Quantifying Residual Stress in Shot-Peened Springs

Author:  James Pineault and Mohammed Belassel
Source:  The Shot Peener magazine, Vol 34, Issue 3, Summer 2020
Doc ID:  2020027
Year of Publication:  2020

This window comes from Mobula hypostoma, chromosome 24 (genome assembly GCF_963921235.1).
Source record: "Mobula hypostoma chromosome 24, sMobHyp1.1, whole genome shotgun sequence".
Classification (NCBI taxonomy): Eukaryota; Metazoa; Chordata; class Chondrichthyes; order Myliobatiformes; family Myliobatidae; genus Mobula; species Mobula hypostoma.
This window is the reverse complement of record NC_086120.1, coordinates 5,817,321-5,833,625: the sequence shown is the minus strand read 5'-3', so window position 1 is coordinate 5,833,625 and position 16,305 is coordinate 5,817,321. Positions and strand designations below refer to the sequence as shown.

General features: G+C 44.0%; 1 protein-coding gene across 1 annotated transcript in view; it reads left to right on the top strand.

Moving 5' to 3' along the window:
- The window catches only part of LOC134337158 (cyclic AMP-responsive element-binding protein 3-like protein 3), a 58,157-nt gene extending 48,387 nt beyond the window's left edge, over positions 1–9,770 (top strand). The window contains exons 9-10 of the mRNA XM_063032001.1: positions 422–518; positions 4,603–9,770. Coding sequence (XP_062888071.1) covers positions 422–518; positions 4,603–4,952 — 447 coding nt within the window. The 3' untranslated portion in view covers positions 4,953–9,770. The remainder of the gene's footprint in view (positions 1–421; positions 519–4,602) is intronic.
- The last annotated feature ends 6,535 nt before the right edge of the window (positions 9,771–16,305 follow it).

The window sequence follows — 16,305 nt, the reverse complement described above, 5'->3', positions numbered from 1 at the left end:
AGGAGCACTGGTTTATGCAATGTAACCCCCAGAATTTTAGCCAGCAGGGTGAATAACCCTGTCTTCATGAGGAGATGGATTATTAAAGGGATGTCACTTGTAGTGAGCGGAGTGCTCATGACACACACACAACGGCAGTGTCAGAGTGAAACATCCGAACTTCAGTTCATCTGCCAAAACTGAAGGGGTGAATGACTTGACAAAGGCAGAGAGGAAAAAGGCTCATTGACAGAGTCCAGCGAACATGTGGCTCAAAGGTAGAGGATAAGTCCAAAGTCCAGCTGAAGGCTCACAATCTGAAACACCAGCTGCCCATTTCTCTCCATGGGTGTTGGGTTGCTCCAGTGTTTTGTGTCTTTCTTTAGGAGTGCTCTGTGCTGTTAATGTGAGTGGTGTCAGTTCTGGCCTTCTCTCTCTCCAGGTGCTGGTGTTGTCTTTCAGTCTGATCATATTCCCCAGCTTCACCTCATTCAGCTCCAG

RESIDUAL STRESSES in manufactured components, assemblies, and structures can improve or diminish their service life, and this is especially true for coil springs. Because fabrication and forming operations often produce surface conditions that debit the fatigue life of production springs, peening processes are often performed to improve the surface condition and fatigue resistance of coil springs. As there are several different types of coil springs, it follows that each type may experience failure at different locations based on how they are manufactured and used. In compression springs, tensile residual stress at the inner diameter (ID) is the most common source of failure. On the other hand, torsion springs tend to fail at the outer diameter (OD), and tension springs typically fail at the inner radius of their hook. These variation in failure locations make it important to understand the residual stress present in a particular spring before and after shot peening.

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